Many law firms enjoyed tremendous financial success in 2020 despite the pandemic. Although demand for law firm services at its nadir was 5.9% lower than the same period in 2019, profits per equity partner in midsize firms finished the year up approximately 6%, according to Thomson Reuters data.
How did firms pull that off? Two efforts were crucial: stabilizing revenue through substantial rate increases, and significant savings in overhead expenses.
A year later, with disruptions receding and economic optimism taking their place, expectations to maintain high profit margins persist. Now, though, the sharp rebound of overhead and direct expenses represents a serious threat.
Firms are responding by prioritizing performance improvement strategies for existing clients and operations, as opposed to investing in new business. Specifically, firms are seeking to control costs using technology solutions—an endeavor that comes with a separate set of challenges but also some benefits that executives are seeing in a new light.
New dynamics, high expectations
After 18 months of managing profit through uncertain times, the days of low revenues are coming to an end.
Demand for legal services in the third quarter of 2021 was 4.4% greater than the same period last year, following second-quarter year-over-year demand growth of 7.3%, according to Thomson Reuters. Additionally, RSM’s Middle Market Index reached an all-time high of 145.5 in the third quarter, showing that middle market business conditions point to continued robust economic growth, rising revenues and net earnings.
We do expect this optimism to level out slightly in the fourth quarter, as frustrations over prolonged labor market supply challenges and inflationary pressures are proving to be persistent challenges. But optimism will remain relatively high as firms continue to adapt their internal operations to capture the strong demand.
That said, there’s no guarantee that strong demand and rate increases will result in another year of record profits for law firms. A return to normal also means a return of costs.
Direct expenses in the third quarter increased 7.2% from the same period last year, a jump Thomson Reuters attributes to increased associate compensation. Meanwhile, year-over-year overhead costs grew in the third quarter (1.1%) for the first time this year. And costs are expected to continue to rise through the remainder of the year.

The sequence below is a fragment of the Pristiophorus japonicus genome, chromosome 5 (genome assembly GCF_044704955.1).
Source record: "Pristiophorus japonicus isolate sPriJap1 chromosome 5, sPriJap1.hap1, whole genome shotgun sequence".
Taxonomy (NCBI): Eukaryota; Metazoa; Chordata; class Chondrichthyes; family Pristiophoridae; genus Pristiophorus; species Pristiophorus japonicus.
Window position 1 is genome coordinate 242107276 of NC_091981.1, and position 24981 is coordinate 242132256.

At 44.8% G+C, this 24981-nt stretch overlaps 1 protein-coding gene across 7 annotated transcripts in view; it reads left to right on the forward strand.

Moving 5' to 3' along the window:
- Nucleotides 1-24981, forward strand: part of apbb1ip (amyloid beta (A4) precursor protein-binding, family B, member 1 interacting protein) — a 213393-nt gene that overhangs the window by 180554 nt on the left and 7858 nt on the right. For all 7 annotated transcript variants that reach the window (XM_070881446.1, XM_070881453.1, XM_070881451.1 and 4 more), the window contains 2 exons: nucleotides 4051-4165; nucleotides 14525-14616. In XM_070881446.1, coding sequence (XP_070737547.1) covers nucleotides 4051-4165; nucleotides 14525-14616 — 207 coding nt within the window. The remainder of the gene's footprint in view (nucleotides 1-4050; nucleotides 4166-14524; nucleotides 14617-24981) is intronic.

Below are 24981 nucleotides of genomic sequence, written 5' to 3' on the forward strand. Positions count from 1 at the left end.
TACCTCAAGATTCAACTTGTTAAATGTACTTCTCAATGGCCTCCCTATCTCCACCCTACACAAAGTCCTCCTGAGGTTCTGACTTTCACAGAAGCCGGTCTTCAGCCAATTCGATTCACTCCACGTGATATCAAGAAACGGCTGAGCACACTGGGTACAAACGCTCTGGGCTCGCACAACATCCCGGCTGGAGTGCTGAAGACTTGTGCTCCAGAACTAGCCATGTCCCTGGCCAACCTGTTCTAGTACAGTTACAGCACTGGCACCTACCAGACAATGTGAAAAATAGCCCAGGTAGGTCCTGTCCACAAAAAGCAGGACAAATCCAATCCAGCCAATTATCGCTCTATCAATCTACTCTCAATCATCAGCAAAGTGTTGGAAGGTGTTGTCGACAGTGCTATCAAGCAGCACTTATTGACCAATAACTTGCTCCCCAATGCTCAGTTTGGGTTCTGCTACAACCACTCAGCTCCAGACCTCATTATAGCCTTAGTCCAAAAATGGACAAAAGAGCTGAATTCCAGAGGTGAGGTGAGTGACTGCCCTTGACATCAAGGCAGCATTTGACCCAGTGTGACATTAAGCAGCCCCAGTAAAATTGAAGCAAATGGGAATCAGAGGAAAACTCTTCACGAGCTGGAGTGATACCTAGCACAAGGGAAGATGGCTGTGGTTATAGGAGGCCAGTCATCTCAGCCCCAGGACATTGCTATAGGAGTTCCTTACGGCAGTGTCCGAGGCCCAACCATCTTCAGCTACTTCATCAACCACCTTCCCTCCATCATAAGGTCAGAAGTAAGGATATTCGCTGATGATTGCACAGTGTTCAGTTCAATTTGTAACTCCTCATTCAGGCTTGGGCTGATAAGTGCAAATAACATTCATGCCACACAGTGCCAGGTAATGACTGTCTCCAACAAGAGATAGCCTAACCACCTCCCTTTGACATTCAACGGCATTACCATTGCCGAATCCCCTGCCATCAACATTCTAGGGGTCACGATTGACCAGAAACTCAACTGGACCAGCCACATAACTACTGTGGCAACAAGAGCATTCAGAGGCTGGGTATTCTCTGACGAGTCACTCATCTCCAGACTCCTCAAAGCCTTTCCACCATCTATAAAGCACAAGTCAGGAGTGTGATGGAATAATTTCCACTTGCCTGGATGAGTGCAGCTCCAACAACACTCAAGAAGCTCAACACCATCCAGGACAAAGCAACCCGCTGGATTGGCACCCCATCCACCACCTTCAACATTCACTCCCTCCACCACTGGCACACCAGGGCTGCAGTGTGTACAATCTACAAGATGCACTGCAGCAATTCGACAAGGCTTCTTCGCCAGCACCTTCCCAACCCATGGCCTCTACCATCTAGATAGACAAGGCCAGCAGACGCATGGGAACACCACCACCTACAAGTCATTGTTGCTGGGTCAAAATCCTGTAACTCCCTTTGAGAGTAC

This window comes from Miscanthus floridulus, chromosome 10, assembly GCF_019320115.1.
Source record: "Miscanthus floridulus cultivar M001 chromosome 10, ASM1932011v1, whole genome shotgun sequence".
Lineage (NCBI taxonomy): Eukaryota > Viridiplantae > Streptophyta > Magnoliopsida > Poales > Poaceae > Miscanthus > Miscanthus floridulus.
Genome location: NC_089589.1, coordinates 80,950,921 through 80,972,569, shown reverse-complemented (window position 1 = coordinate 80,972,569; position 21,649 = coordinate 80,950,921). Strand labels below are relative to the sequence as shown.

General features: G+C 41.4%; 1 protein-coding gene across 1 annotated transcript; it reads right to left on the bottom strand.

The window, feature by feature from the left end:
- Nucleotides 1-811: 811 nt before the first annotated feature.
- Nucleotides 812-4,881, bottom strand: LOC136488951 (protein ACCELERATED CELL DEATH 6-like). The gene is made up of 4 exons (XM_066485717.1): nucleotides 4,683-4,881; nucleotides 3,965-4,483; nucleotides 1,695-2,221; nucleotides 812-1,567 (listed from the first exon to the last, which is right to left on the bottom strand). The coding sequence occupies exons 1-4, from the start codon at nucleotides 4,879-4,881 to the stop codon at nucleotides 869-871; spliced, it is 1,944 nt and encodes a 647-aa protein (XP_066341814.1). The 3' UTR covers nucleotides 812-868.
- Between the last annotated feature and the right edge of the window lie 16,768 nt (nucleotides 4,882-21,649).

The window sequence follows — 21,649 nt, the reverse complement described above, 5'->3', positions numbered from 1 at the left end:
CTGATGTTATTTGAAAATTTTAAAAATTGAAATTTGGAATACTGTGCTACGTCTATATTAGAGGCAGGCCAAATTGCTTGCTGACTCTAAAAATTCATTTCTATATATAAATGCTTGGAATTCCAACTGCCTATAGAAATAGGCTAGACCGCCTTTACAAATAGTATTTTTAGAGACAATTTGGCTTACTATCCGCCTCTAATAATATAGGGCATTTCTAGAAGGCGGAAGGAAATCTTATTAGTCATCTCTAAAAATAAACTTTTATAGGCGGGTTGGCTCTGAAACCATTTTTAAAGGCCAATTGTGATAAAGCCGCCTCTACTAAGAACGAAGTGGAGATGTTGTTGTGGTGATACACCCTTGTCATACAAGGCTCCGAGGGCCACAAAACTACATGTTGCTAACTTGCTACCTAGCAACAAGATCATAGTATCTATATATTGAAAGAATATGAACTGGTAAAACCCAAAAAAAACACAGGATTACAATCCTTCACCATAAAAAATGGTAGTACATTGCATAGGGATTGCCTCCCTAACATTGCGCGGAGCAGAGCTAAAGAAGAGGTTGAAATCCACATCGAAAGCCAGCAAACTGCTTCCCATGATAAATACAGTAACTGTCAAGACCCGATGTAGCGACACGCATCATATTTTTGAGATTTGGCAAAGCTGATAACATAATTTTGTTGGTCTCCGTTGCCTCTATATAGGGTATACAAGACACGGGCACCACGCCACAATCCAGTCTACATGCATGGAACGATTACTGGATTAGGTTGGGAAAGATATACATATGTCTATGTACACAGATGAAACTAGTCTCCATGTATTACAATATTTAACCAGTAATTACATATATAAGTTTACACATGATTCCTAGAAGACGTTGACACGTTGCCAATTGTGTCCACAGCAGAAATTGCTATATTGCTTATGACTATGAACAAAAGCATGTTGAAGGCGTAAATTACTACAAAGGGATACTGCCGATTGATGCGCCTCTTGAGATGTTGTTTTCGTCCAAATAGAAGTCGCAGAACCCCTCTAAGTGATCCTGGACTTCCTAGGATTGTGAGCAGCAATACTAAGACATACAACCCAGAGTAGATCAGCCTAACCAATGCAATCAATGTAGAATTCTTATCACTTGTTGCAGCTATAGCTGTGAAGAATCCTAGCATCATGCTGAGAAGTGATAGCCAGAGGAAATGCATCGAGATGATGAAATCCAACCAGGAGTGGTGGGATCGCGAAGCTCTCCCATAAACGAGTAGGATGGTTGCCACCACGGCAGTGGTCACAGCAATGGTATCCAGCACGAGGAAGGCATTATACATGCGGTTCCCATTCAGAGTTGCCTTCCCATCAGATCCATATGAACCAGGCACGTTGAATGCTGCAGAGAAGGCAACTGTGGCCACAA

The increase in expenses is largely driven by how firms are reacting to higher associate salaries and a hot labor market—58% of all middle-market companies already have increased compensation and 70% intend to increase it further, according to the third-quarter RSM US Middle Market Business Index survey. Additionally, overhead expenses, such as travel and business development costs, are being reintroduced as workplaces continue to open.
There’s no guarantee that strong demand and rate increases will result in another year of record profits for law firms. A return to normal also means a return of costs.
But the bar of high profits has been set. If firms could maintain profitability during the crux of a pandemic, why can’t they do so this year under more favorable conditions? That is the expectation, anyway, and to protect profit margins, we see a shift in law firm executives’ strategic priorities.
Prioritizing improvements over expansion
Although demand and optimism are increasing, a recent Thomson Reuters survey indicated law firm executives intend to prioritize higher margins on existing work over investing in aggressive expansion tactics in the near future. In the two charts immediately below, you can see the notable focus on various performance improvement strategies within existing client operations.
Managing expenses will also be a main focus, according to the survey. Many costs—business development and travel, for example— decreased because of the pandemic environment, not because of firm policy or strategic planning. As those expenses return naturally, executives realize they need to be controlled in order to maintain 2020 margins.
So where are law firms targeting cost control? Two areas stand out: updating and repurposing existing real estate, and the operational efficiencies and cost savings achieved through technology enablement.
The investments in technology are potentially transformational as more executives begin to appreciate how it can help their firms beyond cutting costs. In Part 2 of this blog post, we examine how firms are embracing those additional benefits and what this means for the sector.